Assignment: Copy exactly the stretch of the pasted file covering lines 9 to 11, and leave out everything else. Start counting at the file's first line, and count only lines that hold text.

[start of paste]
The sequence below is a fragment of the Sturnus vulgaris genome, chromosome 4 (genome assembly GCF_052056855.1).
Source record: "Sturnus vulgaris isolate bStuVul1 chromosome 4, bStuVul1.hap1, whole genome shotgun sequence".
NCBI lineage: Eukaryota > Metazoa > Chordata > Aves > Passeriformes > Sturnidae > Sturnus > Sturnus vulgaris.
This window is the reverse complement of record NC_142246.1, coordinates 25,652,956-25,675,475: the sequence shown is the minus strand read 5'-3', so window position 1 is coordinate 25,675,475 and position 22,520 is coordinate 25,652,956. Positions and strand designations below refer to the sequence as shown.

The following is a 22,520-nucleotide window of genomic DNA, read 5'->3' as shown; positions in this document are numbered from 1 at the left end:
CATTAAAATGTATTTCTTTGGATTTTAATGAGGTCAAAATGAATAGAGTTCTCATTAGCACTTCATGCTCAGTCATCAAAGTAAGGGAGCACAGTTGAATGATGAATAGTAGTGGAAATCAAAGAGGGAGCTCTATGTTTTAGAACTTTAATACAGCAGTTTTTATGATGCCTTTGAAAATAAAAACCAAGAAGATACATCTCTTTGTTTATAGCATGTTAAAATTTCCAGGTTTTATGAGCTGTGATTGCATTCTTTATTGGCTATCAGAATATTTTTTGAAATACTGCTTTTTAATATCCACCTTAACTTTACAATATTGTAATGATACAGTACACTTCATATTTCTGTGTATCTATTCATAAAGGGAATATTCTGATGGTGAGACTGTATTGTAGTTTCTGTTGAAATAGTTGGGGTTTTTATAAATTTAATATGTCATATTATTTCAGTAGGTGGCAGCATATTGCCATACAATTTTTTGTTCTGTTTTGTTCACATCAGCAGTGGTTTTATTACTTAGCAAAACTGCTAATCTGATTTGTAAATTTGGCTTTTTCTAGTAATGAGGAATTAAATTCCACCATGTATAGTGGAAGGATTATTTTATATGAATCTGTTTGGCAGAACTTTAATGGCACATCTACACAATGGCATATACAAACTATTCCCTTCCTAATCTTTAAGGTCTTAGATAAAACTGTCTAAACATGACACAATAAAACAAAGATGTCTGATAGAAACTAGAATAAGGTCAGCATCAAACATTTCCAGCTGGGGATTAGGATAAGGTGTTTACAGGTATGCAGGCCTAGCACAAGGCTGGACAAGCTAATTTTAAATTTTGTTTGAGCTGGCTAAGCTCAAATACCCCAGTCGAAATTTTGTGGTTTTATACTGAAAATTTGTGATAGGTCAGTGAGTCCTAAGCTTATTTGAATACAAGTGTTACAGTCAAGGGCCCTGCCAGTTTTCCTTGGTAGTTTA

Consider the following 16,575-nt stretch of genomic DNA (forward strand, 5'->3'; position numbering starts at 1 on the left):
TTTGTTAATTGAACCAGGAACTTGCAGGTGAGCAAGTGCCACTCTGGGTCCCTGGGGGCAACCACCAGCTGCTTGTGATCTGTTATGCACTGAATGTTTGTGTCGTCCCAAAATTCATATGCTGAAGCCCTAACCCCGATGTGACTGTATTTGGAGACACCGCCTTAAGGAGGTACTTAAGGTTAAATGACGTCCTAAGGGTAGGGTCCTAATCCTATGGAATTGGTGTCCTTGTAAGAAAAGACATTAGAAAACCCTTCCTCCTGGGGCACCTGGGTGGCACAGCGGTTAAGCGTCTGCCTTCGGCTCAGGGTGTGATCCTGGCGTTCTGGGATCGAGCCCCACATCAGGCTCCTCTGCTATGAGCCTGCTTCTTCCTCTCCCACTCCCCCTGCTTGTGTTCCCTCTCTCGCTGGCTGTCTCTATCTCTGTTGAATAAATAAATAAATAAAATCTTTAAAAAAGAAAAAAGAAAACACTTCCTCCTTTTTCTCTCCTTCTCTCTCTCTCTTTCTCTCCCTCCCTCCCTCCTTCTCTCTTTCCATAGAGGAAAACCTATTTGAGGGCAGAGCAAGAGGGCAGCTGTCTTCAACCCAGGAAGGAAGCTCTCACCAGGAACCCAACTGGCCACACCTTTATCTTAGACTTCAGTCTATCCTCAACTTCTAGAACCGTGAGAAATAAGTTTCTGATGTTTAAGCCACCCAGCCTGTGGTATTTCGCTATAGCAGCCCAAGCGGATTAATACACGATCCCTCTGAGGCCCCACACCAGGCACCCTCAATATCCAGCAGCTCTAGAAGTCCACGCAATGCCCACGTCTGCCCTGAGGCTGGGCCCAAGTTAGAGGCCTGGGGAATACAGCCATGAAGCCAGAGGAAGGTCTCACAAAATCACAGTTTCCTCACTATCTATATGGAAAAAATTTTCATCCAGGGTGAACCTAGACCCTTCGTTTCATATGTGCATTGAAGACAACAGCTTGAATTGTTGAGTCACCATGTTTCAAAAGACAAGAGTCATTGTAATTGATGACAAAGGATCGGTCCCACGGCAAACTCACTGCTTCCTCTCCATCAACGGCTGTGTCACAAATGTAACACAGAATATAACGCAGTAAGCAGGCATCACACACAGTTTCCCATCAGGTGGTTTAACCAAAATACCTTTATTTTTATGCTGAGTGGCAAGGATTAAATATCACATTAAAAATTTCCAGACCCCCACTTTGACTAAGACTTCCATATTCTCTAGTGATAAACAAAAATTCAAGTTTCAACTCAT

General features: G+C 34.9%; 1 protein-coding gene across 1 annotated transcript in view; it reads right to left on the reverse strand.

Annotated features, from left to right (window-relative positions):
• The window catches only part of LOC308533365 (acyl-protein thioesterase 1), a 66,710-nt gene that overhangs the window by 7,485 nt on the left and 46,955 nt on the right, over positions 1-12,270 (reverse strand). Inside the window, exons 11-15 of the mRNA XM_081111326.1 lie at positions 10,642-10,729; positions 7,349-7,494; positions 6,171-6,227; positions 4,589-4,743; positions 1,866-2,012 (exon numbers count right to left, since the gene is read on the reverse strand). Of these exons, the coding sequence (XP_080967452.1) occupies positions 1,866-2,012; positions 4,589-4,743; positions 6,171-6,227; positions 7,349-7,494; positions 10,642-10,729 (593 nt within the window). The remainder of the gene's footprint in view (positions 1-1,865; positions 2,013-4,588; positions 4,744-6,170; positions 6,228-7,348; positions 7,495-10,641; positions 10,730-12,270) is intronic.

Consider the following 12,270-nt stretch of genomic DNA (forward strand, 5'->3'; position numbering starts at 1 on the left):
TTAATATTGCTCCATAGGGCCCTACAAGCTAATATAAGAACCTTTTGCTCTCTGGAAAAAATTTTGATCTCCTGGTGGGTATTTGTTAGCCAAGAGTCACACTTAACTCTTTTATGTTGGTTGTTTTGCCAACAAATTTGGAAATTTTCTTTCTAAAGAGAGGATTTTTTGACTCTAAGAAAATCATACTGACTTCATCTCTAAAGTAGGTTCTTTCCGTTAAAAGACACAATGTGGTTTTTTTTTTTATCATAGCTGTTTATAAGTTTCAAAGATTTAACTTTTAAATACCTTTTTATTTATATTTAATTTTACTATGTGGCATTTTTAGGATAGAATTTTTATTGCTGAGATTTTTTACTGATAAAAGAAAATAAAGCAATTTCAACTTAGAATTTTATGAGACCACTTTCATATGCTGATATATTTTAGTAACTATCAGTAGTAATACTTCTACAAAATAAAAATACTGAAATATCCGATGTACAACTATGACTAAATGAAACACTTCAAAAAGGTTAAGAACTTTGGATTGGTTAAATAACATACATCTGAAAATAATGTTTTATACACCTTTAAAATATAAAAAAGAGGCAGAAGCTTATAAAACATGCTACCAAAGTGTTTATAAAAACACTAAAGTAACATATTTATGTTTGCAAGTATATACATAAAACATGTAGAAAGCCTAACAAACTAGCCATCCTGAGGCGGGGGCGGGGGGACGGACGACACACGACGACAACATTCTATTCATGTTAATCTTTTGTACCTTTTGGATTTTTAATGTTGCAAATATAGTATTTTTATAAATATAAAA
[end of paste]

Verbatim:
General features: G+C 34.9%; 1 protein-coding gene across 1 annotated transcript in view; it reads right to left on the reverse strand.

Annotated features, from left to right (window-relative positions):
• The window catches only part of LOC308533365 (acyl-protein thioesterase 1), a 66,710-nt gene that overhangs the window by 7,485 nt on the left and 46,955 nt on the right, over positions 1-12,270 (reverse strand). Inside the window, exons 11-15 of the mRNA XM_081111326.1 lie at positions 10,642-10,729; positions 7,349-7,494; positions 6,171-6,227; positions 4,589-4,743; positions 1,866-2,012 (exon numbers count right to left, since the gene is read on the reverse strand). Of these exons, the coding sequence (XP_080967452.1) occupies positions 1,866-2,012; positions 4,589-4,743; positions 6,171-6,227; positions 7,349-7,494; positions 10,642-10,729 (593 nt within the window). The remainder of the gene's footprint in view (positions 1-1,865; positions 2,013-4,588; positions 4,744-6,170; positions 6,228-7,348; positions 7,495-10,641; positions 10,730-12,270) is intronic.